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Yoko Hatta.....



'Kazekobo', meaning 'wind studio', is the trading name of the Knit Designer, Yoko Hatta. Kazekobo is one of the most popular and well-established handicraft knitting designers in Japan, in a career stretching out over thirty years. Her work is published regularly, either through her one-person books or, alongside other designers, in knitting books and magazines. It is quite normal in Japan for designers to be employed to produce regular collections of hand knitting patterns for publication, either in one of the handicraft knitting magazines, such as those produced by Nihon Vogue, or in the magazines produced by yarn companies eager to show off the potential of their yarns.

Her designs cover a wide area of styles and techniques, ranging from the classic to the ultra modern and may consist of anything from knitwear to knitted accessories. She works with a huge variety of techniques - hand knitting, machine knitting, crochet, needlework, or whatever she feels is appropriate.

Although one might have expected that such a wide-ranging approach to technique would have resulted in vagueness about what makes up the 'Kazekobo style', this is not really the case. Her work is commercial, it's true, but one thing that runs through it is an ability to transform quite simple designs with subtle hints of contemporary detailing, as well as, by contrast, making rather complex designs appear disarmingly simple. Her technical virtuosity gives her work a quiet and deft sense of chic, but she is also not at all afraid, when the occasion demands it, to use bold colours in pursuit of a raucous street style.

In addition to designing, Kazekobo appears regularly on the N.H.K educational television channel, in a program about clothes and dressing up called 'Osharekobo'. She also gives lectures, teaches and writes articles for knitting magazines on a range of subjects related to knitting and lace making.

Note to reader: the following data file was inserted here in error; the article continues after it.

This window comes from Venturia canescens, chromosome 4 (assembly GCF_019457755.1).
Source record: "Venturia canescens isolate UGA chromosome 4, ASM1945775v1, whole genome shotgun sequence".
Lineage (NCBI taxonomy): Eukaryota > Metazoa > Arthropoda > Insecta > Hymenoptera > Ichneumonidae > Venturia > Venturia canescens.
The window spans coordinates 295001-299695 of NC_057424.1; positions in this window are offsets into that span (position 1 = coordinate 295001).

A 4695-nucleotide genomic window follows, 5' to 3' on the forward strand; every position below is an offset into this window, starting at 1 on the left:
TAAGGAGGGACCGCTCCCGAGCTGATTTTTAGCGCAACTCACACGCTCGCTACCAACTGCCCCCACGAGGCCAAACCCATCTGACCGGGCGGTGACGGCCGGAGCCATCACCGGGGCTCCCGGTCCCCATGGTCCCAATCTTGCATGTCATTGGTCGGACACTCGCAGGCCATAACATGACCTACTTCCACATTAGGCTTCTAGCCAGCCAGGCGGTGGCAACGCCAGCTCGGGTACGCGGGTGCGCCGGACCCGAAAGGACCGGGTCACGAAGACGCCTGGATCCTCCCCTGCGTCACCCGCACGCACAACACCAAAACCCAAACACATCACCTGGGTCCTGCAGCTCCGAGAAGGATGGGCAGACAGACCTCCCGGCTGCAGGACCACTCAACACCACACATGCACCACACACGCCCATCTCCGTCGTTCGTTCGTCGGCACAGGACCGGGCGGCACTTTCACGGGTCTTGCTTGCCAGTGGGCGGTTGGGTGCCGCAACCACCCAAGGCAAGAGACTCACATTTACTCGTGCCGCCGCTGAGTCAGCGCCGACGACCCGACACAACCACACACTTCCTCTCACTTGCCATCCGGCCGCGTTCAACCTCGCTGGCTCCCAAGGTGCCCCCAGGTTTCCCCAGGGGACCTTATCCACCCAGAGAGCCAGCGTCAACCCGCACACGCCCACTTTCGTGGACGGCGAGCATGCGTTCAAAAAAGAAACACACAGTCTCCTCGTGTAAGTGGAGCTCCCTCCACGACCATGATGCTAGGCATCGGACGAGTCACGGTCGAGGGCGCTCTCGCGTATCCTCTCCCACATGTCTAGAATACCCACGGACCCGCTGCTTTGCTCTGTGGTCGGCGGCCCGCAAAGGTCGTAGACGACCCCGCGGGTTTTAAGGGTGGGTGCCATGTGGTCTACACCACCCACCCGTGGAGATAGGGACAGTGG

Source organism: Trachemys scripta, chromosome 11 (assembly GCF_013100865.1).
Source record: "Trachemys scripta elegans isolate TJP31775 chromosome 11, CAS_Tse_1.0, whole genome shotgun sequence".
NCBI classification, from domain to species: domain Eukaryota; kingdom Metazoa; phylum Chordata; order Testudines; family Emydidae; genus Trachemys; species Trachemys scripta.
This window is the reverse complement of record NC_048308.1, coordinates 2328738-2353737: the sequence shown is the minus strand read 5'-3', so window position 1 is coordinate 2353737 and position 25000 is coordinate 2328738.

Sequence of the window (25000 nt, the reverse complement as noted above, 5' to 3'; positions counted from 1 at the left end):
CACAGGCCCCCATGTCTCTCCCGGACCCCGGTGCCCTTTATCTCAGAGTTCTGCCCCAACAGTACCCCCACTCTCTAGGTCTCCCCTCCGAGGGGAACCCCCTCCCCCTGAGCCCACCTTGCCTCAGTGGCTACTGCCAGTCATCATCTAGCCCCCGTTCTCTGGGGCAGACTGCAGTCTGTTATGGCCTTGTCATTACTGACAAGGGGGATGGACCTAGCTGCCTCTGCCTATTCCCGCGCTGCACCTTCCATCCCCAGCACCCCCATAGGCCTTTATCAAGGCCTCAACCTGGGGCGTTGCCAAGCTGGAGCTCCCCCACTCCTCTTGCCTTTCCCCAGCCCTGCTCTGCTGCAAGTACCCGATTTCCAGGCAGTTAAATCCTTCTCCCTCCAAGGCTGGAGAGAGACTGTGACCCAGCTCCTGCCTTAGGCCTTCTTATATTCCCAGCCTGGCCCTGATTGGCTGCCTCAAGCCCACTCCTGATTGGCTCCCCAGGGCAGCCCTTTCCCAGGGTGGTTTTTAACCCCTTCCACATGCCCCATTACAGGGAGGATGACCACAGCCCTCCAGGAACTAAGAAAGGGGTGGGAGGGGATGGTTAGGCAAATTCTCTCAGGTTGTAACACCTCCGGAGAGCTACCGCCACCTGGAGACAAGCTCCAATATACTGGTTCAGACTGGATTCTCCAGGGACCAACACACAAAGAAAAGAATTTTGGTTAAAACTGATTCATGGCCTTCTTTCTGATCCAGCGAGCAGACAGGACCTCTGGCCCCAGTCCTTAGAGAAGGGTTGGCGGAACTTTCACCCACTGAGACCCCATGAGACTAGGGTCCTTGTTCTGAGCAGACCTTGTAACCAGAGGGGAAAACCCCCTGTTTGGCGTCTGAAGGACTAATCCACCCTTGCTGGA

Her career isn't limited to the handicraft market and she has produced many knitwear designs for mass-production. She once spent time working in Peru on a project that produced hand made knitwear. She travels regularly to the United States, Europe, and Asia and speaks English well in addition to a little French. Her personal interests cover a wide area from Fine Art to Fashion and this has always been reflected in her rather individualistic personal appearance, which invariably captures the latest urban trend. Because she herself attaches so much importance to the 'wearing' of clothes - especially in cities - this factor lies at the core of her design.


Yoko Hatta trained as a designer of stage sets at Art College. She explains her preoccupation with style by saying: 'Art students in my day didn't just compete with each other in our work but we also liked to express ourselves through our bodies and clothes. We all tried to create the wackiest outfits and accessories by making them ourselves, finding materials wherever we could and using our making skills to put them together'. This was how she began to knit and learn dressmaking. Her knitting, since then, is entirely self-taught, learnt the hard way, job by job in the world of tight deadlines and production schedules.

After leaving art college, Yoko became part of a trend in Japan known as the 'Mansion Makers'. This was the collective term for a fashion design movement in Tokyo during the 1960's and early 1970's where young designers set up their own small designer brands, supplying boutiques and shops or selling from their own studios.


An important step in her took place when she became a member of a circle run by knitting designer, Eiko Tobinai. Tobinai helped the careers of many young knitting designers to progress further by giving them the opportunity to work with publishers and yarn companies, and this was the factor that brought Kazekobo to the attention of a wider audience. It wasn't long before she became established among the most popular handicraft knit designers in Japan.


'Kazekobo no Stylish Knit', Autumn-Winter 2001
published by Nihon Vogue Co. Ltd

'Uruwashi no Lace'
first published by Nihon Vogue Co. Ltd in 1993

photos by kind permission of Nihon Vogue & Hamanaka Co. Ltd
Photo of Kazekobo by M.Tutumi, N.H.K Publications Ltd